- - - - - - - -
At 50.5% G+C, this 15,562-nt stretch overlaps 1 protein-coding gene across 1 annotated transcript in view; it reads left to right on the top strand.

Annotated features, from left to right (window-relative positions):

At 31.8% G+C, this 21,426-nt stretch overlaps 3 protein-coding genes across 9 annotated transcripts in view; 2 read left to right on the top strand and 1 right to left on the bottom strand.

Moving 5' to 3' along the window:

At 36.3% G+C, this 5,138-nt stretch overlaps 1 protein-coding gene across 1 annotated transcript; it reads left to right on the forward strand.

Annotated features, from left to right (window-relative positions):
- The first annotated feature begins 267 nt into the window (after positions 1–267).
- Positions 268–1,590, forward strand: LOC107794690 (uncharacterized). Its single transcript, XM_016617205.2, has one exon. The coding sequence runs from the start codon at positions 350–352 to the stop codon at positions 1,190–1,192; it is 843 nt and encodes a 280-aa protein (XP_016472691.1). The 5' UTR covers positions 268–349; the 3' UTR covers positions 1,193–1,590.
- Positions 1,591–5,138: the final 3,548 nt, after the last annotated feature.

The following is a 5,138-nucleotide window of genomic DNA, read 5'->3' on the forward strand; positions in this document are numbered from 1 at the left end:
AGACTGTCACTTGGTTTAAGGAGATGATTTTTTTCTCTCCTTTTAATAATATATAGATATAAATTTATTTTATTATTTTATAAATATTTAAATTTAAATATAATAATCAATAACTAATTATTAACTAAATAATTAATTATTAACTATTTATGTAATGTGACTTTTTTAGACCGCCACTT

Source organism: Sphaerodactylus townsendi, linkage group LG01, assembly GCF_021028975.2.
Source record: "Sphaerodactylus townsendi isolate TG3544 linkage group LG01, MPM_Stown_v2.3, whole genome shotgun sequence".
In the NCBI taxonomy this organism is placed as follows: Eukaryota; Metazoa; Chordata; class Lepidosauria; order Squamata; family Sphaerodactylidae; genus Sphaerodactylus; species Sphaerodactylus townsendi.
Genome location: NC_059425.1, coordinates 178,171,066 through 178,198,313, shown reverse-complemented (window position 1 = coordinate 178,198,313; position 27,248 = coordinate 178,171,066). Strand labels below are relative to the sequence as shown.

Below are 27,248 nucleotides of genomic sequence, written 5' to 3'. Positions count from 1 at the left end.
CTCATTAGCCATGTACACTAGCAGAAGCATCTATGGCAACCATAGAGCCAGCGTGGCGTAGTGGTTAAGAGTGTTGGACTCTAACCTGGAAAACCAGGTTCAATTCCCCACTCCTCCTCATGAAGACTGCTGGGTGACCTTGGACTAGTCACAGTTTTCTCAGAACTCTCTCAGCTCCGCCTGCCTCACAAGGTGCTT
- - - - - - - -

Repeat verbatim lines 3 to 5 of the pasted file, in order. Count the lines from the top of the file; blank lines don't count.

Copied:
At 31.8% G+C, this 21,426-nt stretch overlaps 3 protein-coding genes across 9 annotated transcripts in view; 2 read left to right on the top strand and 1 right to left on the bottom strand.

Moving 5' to 3' along the window:

At 36.3% G+C, this 5,138-nt stretch overlaps 1 protein-coding gene across 1 annotated transcript; it reads left to right on the forward strand.